Barack Obama
Barack ObamaReuters

Amid the countless words of analysis of US President Obama's address to the United Nations last week, precious little has been said about his use of the words "Palestinian lands." The Zionist Organization of America (ZOA) is apparently the first and only organization to comment on it.

"Surely Israelis and Palestinians will be better off if Palestinians reject incitement and recognize the legitimacy of Israel ... [and if] Israel recognizes that it cannot permanently occupy and settle Palestinian land," Obama said.

The ZOA says that using the words "Palestinian land" to refer to Judea and Samaria "prejudges the issue of sovereignty and borders, and is not accordance with international law, which designates Judea/Samaria as unallocated territory, without a recognized sovereign."

Over the past century, Judea and Samaria (collectively known as Yesha) has been under the control of the Ottoman Empire, the British Mandate, Jordan and Israel – but never under "Palestinian" control. In fact, no such Arab country has ever existed in history. Only since 1993 has there been a "Palestinian Authority," but it was specifically not granted control or authority over areas of Jewish settlement. For Obama to say that Israel cannot to "settle Palestinian land," therefore, is a total misnomer.

The ZOA noted that Obama's use of this term "unjustly designates the biblical, religious, and historical heartland of the Jewish people for millennia, before the Arab conquest of the region in the seventh century, as belonging to Palestinian Arabs."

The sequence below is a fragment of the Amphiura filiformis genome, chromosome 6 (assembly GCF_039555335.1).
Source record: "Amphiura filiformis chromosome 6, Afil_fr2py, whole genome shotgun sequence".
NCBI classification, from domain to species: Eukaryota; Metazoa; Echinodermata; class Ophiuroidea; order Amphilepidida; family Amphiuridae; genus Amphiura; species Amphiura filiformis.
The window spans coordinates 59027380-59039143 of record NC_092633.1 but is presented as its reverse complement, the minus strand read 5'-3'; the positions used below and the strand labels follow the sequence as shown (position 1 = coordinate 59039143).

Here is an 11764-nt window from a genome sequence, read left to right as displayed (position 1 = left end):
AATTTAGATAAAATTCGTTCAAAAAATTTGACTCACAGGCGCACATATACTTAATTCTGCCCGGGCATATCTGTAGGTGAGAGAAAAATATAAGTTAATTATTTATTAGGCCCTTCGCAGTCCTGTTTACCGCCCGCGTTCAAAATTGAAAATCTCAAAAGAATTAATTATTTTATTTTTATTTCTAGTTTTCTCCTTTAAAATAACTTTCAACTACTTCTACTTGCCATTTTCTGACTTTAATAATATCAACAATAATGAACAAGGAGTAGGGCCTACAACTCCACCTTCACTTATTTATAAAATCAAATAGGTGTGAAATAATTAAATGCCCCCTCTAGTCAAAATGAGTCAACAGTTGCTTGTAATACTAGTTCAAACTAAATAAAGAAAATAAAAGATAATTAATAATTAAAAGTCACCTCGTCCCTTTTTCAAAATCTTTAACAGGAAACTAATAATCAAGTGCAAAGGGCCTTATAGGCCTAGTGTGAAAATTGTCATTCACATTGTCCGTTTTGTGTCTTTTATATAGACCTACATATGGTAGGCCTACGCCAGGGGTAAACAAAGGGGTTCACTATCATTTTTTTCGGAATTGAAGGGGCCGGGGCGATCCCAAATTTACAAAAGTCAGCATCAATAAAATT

The ZOA acknowledges that Judea and Samaria are disputed areas, "but it is also important to note that Israel has better claim [to them] in law than any other party."

As has been noted many times, to the apathy of most of the world, Judea and Samaria - the area termed the "West Bank" - were earmarked for Jewish settlement in 1920 at the San Remo Conference. This decision was then reaffirmed by the League of Nations and the United Nations, and has never been superseded by an internationally binding agreement.

Jordan's assumption of control over the area from 1949 until 1967 was never recognized by any country in the world, except for Great Britain. The Arab League specifically negated it. Judea/Samaria is thus "unallocated territory under international law," the ZOA affirms, and thus Israel's control of it does not impede on the sovereign territory of any other entity.

Even the Oslo Accords do not prohibit Israeli residence and construction in these territories. On the contrary, states the ZOA: they "provide for Israeli and Palestinian building in zones under their respective controls. Oslo also lists this as a final status issue, to be negotiated by the parties themselves, and Israel is entitled to assert its right for its citizens to live and build in these territories until such time as a peace settlement is reached."

Israel has consistently called for direct negotiations with the PA, but the latter has refused for the past eight years – except for two meetings held in the space of one week over six years ago.